How do you design an office when your brief is ‘be unreasonable’? You tear up the rule book and make it look like anything but a corporate office.
The London base for Ad Age’s 2017 Agency of the Year was inspired by the company’s ethos to challenge the norm, as Anomaly’s name suggests. The space will support the company’s ongoing growth in Europe, while cementing its culture and providing a home for Anomaly’s diverse, entrepreneurial and creative thinkers from all over the world.
Since Anomaly’s ethos is about disrupting and ‘being unreasonable’, it’s only natural that they wanted their fit out to be anything but bland. So, we partnered with architecture firm - Barr Gazetas, and the Anomaly leadership team to design and build an office that celebrated casual working. The result is inspiring, informal and anything but normal.
The client wanted to embrace informal working, so we designed the fit out to make full use of different activity-based working zones. This means that there’s somewhere for almost every occasion in the office; be it the timber bleachers that double for team meetings and as group work spaces, or the long shared timber benches, or the airport-style cosy chairs looking out over London’s skyline. An impressive 75% of the floorspace has been used for informal working spaces.
In keeping with each of the other six international Anomaly offices, this space in London is completely open plan, purposefully designed to support Anomaly’s ethos of open, entrepreneurial and collaborative working.
Anything but a normal office space
Reflecting the local surroundings
The interiors of the global agency’s London office reflect London’s history, its creativity and the the context of Helical’s new development. Lining the stairwell is a unique graphic wall art by artist SHOK I, who is also working on a memorial for London’s Borough Market. The stairwell mural relates to the plague burial ground in Charterhouse Square and features translucent bones on a black background. The colour palette for the interiors references the traditional Fox and Anchor pub nearby. There are also references to the building’s previous life as a hat factory.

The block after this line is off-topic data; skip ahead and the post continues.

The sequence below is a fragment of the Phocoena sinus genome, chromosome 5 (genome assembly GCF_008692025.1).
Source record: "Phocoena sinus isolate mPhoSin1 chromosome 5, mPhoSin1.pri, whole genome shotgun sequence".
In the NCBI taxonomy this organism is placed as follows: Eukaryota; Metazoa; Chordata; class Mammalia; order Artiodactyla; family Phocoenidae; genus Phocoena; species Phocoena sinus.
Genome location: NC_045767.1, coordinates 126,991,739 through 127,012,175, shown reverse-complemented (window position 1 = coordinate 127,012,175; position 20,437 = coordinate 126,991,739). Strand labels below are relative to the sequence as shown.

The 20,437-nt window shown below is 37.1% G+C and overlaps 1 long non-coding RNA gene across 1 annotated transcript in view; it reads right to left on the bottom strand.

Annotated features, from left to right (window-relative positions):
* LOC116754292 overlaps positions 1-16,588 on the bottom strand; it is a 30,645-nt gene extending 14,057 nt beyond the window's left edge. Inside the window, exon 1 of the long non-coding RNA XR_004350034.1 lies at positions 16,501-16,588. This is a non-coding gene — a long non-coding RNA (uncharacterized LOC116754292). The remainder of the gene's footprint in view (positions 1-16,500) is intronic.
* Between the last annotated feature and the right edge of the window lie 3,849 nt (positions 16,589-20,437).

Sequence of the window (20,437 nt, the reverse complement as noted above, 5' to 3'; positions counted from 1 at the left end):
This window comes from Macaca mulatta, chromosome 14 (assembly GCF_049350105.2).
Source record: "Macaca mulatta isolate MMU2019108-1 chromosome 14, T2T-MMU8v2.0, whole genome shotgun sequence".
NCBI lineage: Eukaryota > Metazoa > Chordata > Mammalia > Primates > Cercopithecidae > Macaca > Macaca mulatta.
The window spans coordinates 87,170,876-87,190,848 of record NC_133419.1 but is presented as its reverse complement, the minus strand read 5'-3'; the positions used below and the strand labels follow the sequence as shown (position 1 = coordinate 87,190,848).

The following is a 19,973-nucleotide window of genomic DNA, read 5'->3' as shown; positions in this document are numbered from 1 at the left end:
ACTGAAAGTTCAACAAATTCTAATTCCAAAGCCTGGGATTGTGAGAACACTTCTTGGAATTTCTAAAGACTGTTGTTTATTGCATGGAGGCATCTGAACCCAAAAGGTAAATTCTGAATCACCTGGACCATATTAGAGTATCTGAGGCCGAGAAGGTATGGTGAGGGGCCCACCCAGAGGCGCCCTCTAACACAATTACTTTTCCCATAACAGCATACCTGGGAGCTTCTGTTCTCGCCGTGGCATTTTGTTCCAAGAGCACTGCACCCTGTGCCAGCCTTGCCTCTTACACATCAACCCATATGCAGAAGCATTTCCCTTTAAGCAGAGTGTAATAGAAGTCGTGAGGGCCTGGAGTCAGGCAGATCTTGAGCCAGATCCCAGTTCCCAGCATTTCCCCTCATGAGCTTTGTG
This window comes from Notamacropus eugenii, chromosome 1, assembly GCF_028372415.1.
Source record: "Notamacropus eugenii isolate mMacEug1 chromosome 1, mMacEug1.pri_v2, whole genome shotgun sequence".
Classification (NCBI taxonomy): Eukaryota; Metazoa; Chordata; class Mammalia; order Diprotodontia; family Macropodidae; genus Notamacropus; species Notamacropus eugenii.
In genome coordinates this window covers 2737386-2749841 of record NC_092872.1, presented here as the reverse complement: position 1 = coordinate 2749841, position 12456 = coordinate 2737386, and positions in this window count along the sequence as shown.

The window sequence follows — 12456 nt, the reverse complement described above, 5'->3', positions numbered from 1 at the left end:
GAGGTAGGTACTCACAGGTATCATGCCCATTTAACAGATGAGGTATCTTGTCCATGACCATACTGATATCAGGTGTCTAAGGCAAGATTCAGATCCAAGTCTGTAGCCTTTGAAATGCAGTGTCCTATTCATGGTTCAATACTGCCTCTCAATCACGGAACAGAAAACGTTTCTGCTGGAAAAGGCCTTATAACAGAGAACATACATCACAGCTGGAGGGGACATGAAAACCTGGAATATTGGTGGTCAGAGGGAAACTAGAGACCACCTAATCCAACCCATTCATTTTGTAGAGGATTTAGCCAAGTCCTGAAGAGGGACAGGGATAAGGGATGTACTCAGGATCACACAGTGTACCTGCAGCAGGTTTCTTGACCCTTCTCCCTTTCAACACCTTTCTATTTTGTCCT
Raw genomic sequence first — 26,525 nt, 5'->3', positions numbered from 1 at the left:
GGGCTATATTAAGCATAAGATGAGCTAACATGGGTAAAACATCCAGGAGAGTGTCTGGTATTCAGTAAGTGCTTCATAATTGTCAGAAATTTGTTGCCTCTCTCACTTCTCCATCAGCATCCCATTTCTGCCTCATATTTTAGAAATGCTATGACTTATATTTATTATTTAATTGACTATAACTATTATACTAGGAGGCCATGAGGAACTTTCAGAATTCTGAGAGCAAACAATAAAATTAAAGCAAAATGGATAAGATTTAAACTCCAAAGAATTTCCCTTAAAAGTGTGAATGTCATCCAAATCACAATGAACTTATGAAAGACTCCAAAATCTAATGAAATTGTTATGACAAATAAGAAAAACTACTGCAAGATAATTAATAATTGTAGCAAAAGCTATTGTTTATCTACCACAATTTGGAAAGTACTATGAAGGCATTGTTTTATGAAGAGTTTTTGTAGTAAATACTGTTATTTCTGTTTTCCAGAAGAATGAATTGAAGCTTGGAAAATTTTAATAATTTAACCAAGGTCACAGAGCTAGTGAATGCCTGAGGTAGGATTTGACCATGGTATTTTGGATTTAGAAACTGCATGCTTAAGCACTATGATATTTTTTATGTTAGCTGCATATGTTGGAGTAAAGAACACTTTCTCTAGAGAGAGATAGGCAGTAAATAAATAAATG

The perfect partnership
Reflecting the anything-but-normal nature of the client, we also took an unusual approach to deliver this project by teaming up with the client’s chosen architecture firm, Barr Gazetas. This allowed us to combine the skills of a dedicated architecture practice with our design and build expertise, creating a workplace with a difference. Right from the outset, we felt an immense responsibility to develop the Barr Gazetas concept into designs and a physical space that would have a huge impact on life within Anomaly’s walls.
Our team had to work fast to complete an entire floor so that the Anomaly team could move in and settle into their new home while the second floor was completed. This is why the biggest structural part of the work – building the staircase – was completed upfront to minimise disruption to the day-to-day operations. From receiving the drawings of the building to apply the finishing touches, the staircase took three just weeks – a process that normally takes two months!
The furniture is an eclectic mix of new, repurposed and vintage pieces which are mixed to create a lively and unconventional environment. Neon signs, custom made coffee bars and distressed furniture all mingle together to complement the feel. Much of the raised floor has been left exposed as metal surfaces and the idea of “raw and cooked” works for all material choices including Crittal style glazing, timber floor finishes, raw ply linings, scaffold board cladding, raw lacquered steel and metal mesh.
The project has an arrivals bar and lounge, a client facing pitch room, open plan office space, lounge spaces known as “edges”, meeting rooms of varying sizes, edit and photography suites, a design studio, an auditorium, a library, telephone booths and lockers. It’s hardly your everyday city-centre office fit out. The office environment plays such an important role in creating and promoting a certain culture, which why this space had to meet Anomaly’s objective of attracting and retaining employees who challenge the norm.